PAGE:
— Protect: Promote the signing and ratification of the Treaty on the Prohibition of Nuclear Weapons. Urge world leaders to redirect money spent on the development and maintenance of nuclear weapons toward helping vulnerable populations and addressing environmental issues.

“We conclude,” the declaration said, “by calling upon Christ, the Prince of Peace, our partner and companion on the journey, to bless our partnership, and we ask for the intercession of Mary, Queen of Peace.”
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Northwest Catholic is the magazine and website of the Archdiocese of Seattle.
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NOTES: The full text of the joint declaration by the U.S. and Japanese bishops can be found at:

Archbishop Paul D. Etienne of Seattle and Archbishop John C. Wester of Santa Fe, New Mexico, also blogged about the Pilgrimage of Peace delegation in Japan and offered other reflections. Their blogs can be found, respectively, at and
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SIDEBAR: Here are two prayers for an end to war and nuclear weapons the U.S. and Japanese bishops recommend in their joint declaration:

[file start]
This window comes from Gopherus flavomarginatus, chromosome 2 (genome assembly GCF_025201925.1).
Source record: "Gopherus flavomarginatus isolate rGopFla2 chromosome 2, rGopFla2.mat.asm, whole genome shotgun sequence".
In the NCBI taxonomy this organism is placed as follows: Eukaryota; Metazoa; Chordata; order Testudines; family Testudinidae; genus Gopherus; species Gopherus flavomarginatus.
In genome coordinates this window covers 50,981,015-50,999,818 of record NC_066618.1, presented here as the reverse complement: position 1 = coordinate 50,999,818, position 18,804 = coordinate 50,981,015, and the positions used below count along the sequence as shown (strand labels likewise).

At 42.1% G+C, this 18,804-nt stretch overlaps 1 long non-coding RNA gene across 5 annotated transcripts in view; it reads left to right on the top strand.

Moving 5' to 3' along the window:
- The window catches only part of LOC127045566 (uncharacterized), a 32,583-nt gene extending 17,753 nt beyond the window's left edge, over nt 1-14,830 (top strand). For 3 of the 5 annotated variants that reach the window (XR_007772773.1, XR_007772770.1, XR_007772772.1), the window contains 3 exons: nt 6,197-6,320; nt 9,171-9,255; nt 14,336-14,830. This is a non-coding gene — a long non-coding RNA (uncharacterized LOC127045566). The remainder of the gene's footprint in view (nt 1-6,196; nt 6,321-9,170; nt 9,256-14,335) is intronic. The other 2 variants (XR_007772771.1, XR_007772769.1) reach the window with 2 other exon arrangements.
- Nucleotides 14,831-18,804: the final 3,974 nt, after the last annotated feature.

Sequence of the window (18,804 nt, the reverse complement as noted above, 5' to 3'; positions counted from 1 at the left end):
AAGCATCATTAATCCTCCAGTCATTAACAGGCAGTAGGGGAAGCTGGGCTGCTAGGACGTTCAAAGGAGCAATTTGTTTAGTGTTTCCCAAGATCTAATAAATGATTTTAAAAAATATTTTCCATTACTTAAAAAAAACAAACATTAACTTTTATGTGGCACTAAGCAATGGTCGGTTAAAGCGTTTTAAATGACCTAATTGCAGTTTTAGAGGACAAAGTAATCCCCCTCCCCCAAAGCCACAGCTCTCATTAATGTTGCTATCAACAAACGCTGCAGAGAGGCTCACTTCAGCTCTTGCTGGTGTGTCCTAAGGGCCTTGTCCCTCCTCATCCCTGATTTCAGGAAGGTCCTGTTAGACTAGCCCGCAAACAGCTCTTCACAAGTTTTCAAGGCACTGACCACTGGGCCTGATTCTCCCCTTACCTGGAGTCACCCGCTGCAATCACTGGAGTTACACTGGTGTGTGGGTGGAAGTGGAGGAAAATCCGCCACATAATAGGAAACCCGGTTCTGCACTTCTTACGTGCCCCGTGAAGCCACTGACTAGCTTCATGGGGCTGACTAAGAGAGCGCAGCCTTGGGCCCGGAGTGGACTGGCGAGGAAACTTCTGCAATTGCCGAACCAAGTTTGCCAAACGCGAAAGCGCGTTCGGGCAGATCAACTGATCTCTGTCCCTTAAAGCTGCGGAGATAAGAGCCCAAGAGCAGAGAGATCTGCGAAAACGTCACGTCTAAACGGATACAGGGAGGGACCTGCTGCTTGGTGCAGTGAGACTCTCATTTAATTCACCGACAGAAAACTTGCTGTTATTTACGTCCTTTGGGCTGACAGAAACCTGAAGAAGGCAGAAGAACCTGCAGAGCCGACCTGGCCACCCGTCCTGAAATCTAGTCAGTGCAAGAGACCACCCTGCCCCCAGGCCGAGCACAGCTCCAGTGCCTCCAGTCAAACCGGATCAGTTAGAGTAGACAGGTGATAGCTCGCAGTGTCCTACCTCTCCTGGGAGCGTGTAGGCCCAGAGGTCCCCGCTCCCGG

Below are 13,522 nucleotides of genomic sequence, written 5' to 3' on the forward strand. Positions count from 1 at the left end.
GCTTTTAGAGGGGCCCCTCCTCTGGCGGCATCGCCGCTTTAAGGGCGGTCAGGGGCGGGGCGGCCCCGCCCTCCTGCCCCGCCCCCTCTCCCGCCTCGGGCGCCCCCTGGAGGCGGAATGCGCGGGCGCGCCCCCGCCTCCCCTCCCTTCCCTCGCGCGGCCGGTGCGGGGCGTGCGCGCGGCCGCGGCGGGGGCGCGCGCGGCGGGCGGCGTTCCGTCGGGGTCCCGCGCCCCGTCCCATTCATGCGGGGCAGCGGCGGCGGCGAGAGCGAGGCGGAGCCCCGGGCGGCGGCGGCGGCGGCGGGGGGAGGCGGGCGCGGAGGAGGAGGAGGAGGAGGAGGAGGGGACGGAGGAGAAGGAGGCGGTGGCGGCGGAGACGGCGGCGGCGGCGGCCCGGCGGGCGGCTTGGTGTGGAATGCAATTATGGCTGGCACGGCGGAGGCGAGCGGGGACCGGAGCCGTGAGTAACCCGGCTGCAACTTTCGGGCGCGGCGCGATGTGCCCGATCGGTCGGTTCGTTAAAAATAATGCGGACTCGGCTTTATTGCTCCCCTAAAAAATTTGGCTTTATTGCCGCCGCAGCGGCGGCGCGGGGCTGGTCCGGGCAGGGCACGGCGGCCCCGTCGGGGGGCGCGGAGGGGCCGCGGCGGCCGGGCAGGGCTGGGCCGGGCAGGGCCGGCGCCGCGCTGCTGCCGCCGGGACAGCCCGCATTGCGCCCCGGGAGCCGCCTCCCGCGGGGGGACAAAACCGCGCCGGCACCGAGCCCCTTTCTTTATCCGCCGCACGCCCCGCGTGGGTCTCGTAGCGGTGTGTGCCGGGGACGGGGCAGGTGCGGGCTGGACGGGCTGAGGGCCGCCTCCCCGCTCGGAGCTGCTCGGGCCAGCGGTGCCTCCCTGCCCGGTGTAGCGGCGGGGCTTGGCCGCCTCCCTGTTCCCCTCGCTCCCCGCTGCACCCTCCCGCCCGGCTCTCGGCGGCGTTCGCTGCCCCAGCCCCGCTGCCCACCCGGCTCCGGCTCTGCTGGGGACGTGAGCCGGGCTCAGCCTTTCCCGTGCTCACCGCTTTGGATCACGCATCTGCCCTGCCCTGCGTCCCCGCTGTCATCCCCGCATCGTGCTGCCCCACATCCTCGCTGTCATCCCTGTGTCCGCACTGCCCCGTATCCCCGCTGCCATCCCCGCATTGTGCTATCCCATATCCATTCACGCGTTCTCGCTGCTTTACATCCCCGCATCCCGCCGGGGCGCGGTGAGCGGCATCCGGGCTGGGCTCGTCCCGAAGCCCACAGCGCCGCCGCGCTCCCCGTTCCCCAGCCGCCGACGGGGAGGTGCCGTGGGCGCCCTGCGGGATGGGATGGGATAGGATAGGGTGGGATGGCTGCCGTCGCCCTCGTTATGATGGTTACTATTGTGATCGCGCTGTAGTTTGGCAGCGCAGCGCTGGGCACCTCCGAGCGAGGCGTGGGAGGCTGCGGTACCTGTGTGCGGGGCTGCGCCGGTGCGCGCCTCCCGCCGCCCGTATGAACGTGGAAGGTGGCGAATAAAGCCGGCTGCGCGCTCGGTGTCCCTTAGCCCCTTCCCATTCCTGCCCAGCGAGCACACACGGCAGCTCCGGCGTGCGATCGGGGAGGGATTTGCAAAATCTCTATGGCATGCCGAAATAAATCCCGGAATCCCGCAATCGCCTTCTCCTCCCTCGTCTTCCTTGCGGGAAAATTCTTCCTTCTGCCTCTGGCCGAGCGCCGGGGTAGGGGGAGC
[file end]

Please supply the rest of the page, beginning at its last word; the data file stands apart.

Prayer for World Peace (Adapted from St. John Paul II’s prayer)

O great and merciful God, Lord of peace and life,
You have a plan for peace, not suffering.
You condemn war and violence.
You are for those who are near and those who are far away.
You will bring peace to those near and far, and to all races and nations.
You sent Jesus to bring peace to those near and far, to make all races and nations one family.
War threatens every creature in the created world,
We do not want a cycle of violence and death that threatens all creatures of creation.
Hear, O God, the heartfelt cry of all people.
We ask you to end the wars and conflicts that are taking place on this earth as soon as possible.
We ask that those who hold the keys to humanity’s destiny not use the logic of revenge and retribution.
Help ensure that nuclear weapons are never used again on this earth.
Send the Holy Spirit so that we may find new ways to solve problems through dialogue, patience, and courage.
Through Jesus Christ our Lord. Amen.

Prayer for the intercession of Mary, Queen of Peace

O Mary, Mother of Christ, Queen of Peace,
We ask for your help in bringing about the peace that Christ, our Redeemer, has brought to this earth.
May Christ remove from the hearts of all people everything that threatens peace.
May Christ transform us into witnesses of truth, justice, and love.
May Christ shine his light into the hearts of the political leaders of the nations so that they may bring about not only the welfare of people, but also peace without fear of nuclear annihilation, the precious gift of peace that protects all life.
We pray to Christ, Prince of Peace, through your intercession, Mary, Our Mother.